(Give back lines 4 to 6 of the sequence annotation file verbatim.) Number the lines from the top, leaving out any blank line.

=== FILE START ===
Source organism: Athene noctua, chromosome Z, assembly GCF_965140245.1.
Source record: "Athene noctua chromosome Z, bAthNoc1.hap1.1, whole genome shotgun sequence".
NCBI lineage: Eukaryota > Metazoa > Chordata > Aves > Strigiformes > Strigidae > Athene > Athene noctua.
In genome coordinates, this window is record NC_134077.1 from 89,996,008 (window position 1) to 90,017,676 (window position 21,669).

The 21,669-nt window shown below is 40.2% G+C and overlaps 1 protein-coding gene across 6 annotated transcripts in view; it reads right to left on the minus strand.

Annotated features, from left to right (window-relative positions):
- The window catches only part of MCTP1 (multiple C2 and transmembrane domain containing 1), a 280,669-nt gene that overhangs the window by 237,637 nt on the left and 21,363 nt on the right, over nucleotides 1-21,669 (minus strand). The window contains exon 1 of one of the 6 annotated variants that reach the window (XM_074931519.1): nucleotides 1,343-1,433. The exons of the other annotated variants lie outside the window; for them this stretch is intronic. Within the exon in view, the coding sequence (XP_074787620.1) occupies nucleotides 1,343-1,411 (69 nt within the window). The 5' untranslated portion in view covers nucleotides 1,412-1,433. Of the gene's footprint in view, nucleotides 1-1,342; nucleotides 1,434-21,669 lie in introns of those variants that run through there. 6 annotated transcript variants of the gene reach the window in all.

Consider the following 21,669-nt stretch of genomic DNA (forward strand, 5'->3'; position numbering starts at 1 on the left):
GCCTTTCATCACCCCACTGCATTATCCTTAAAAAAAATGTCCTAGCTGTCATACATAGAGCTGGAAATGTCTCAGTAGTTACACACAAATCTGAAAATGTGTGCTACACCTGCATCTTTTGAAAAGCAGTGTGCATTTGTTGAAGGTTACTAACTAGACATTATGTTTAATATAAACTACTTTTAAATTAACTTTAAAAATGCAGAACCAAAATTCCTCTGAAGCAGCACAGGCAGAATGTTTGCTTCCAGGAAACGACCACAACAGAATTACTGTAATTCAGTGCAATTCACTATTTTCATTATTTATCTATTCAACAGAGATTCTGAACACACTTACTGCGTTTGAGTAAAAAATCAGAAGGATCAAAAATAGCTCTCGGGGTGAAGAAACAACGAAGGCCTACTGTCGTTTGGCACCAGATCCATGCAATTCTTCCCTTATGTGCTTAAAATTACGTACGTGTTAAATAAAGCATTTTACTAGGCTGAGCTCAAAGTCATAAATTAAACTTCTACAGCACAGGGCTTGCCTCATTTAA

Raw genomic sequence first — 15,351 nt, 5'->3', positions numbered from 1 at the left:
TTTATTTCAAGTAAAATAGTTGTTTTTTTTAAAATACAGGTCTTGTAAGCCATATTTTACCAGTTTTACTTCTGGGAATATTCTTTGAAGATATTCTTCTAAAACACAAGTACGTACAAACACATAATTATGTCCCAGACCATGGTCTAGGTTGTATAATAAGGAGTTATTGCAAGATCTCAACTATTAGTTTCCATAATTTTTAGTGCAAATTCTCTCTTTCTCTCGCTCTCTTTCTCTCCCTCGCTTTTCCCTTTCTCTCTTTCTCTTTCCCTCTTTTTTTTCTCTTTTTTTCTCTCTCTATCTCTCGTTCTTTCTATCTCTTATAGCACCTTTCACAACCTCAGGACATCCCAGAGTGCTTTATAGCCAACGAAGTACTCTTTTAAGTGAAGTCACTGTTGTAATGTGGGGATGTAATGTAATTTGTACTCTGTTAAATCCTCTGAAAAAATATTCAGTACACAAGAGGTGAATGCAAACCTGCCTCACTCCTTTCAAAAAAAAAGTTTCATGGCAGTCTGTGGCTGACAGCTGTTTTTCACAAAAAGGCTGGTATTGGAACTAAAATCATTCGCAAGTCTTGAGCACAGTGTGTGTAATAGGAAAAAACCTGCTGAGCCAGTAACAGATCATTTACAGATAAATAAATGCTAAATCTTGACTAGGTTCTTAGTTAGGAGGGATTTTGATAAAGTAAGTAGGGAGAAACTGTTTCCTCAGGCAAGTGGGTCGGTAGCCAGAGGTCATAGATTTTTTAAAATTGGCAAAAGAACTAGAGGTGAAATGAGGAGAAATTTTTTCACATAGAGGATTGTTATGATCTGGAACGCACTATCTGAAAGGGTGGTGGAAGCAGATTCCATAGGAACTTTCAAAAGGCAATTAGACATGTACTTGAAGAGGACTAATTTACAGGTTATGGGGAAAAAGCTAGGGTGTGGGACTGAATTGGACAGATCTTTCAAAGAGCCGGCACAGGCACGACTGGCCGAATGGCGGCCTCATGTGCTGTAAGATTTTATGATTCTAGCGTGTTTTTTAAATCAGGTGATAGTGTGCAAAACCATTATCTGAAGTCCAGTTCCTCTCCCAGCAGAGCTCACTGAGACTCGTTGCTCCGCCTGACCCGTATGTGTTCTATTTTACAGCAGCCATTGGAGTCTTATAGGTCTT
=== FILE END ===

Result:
In genome coordinates, this window is record NC_134077.1 from 89,996,008 (window position 1) to 90,017,676 (window position 21,669).

The 21,669-nt window shown below is 40.2% G+C and overlaps 1 protein-coding gene across 6 annotated transcripts in view; it reads right to left on the minus strand.

Annotated features, from left to right (window-relative positions):